The Philae lander may have been spotted on the surface of Comet 67P/Churyumov-Gerasimenko (67P) by astronomers using cameras aboard the Rosetta spacecraft. The images are causing controversy among astronomers and the general public, as some believe the lander has been found, while others claim the vehicle is still missing.
Philae attempted a soft landing on the comet on Nov. 12, 2014, but the anchors meant to secure the lander to the comet failed to penetrate the surface of the icy body. The lander bounced off the frozen surface and landed in an unknown region of the comet. Since that time, mission controllers have attempted to find the vehicle, which has remained hidden, at least until now.
A bright dot seen in one image of an area of the comet which did not appear in earlier images is the best candidate yet for the final resting spot for Philae.
The comet orbits around the sun once every 6.6 years. As the icy body gets closer to our parent stars, program managers hope the solar cells aboard the craft will start to collect enough energy to bring Philae back to life. Even if the lander is still operational, it is unlikely the craft will survive the heat of its close approach with the sun.
European Space Agency engineers and scientists took data from the Consert instrument aboard Philae, recorded during its bumpy landing. They then combined this with information on the spacecraft's last known trajectory to determine where it may be placed. Researchers believe the vessel may have ended its bouncing in the shadow of a cliff, although the exact position remains unknown.
The best estimates place Philae somewhere within a strip measuring 52-by-525 feet. The small size of the lander, combined with its likely location in the shadow of a cliff, makes finding the lander challenging. Most of the bright spots seen in the region have been eliminated from consideration as Philae's last landing spot, although one has emerged as a favorite among many researchers.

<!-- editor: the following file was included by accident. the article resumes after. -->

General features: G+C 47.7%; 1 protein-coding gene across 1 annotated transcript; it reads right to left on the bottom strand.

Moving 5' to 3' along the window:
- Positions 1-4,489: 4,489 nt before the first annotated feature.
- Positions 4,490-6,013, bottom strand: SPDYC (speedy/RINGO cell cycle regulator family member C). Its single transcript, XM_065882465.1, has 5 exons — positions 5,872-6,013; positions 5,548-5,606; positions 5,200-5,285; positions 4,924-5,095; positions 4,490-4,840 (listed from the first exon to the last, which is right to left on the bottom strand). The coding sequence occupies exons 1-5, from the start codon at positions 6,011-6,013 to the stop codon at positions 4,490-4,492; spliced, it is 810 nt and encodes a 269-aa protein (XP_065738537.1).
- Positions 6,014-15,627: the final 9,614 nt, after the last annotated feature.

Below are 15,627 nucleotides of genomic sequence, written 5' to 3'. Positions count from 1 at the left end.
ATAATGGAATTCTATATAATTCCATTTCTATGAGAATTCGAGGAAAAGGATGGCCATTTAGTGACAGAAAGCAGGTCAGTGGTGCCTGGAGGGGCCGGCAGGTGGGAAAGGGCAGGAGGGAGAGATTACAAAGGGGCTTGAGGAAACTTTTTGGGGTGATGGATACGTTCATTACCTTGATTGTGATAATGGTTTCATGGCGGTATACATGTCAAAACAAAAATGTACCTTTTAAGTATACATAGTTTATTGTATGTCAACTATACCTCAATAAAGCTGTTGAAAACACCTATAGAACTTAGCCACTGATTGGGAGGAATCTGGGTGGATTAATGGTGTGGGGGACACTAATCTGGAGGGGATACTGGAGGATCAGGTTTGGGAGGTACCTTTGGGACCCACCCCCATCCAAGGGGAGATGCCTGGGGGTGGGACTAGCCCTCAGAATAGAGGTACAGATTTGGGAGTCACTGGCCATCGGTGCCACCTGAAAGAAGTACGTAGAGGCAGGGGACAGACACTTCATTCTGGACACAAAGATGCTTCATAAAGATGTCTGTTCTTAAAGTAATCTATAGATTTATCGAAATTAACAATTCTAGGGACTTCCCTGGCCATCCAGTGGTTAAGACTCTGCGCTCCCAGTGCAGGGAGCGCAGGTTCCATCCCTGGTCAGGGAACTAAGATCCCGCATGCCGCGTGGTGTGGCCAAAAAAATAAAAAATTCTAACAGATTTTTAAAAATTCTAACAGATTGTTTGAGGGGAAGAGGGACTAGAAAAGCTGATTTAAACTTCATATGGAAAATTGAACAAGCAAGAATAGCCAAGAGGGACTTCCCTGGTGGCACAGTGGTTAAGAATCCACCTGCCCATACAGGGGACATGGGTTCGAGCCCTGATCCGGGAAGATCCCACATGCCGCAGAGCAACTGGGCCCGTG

"This bright spot is visible on two different images taken in December 2014, clearly indicating that it is a real feature on the surface of the comet, not a detector artefact or moving foreground dust speck," Philippe Lamy, a member of the OSIRIS imager team, said.
Critics of the idea contend that the bright area seen in the photographs represents light-colored material freshly exposed on the surface of the icy body.
"The relative lack of significant illumination in this region at the time argues that such changes are unlikely, but they cannot be completely ruled out," the European Space Agency reported on its web site.
Final conformation of the nature of the bright spot will likely only come if mission planners bring the Rosetta orbiter closer to the comet, to obtain higher-resolution photos. However, as the comet approaches the sun, material is rising from the surface, which could make such a maneuver unsafe.